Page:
Why Kraft Heinz Plans to Invest More in Europe


Jan. 4 2016, Updated 10:05 a.m. ET

Kraft Heinz is looking hard at Europe

After Berkshire Hathaway (BRK-B) and 3G Capital acquired Heinz in 2013, they restructured Heinz’s portfolio and invested in the segments, products, and ideas that it imagined would best help Heinz win in the European market. Now the newly formed Kraft Heinz Company (KHC) also plans to invest more in Europe.

So far, in 3Q15, which ended on September 27 for the company, the Kraft Heinz reported a 0.5% YoY (year-over-year) increase in organic net sales in Europe. Constant currency adjusted pro forma EBITDA (earnings before interest, taxes, depreciation, and amortization) grew by 23.7%.

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Kraft Heinz’s higher margins

Kraft Heinz’s Europe segment generated the company’s highest margins, with an adjusted EBITDA margin of 37.1% in 3Q15. This was followed by its US segment, which saw an adjusted EBITDA margin of 20.4%. The company may thus invest more in Europe in order to improve the profitability of its overall business.

Kraft Heinz’s European strategy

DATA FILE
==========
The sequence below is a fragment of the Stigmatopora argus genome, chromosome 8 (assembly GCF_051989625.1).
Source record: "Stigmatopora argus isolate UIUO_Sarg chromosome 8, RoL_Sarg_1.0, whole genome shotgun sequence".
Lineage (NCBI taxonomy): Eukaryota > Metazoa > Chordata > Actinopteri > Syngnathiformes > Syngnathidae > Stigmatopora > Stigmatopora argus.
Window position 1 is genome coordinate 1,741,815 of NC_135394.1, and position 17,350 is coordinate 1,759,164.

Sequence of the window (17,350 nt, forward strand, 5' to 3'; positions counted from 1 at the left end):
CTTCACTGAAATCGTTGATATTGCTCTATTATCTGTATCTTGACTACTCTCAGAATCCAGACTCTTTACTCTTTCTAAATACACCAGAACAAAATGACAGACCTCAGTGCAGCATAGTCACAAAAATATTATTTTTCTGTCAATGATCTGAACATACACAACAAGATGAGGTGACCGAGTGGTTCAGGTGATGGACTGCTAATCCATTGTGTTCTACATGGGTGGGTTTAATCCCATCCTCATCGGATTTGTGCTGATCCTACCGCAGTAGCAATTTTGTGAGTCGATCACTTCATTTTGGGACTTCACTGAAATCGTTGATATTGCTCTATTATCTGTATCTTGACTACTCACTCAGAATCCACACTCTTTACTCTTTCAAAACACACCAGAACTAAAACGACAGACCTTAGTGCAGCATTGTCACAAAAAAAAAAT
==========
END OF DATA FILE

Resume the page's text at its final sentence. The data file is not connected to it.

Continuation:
To generate more sales through more investments is extremely challenging in the packaged foods industry. But the company has been investing more in Europe region on a ground of big bets innovation strategy. And with its robust product pipeline—not only in Europe but the US, Canada, and other geographies—the company expects to achieve positive results from higher investments.

To support the expansion of the product line in Europe, Kraft Heinz expects to make more investments in marketing and selling in Europe. For this reason, the company increased its advertising by double digits in 3Q15.

Peer group comparisons

General Mills (GIS), one of Kraft Heinz’s major peers in the packaged foods industry (XLP), has also witnessed revenue growth in Europe, from 6.1% revenue contribution in 2011 to 12.1% contribution to total revenues in fiscal 2015, which ended on May 31 for the company.

Kraft Heinz makes up 0.23% of the portfolio holdings of the iShares Core S&P 500 (IVV). Consumer staples companies make up 9.8% of IVV’s portfolio.

Now let’s take a related look at another key strategy of Kraft Heinz.


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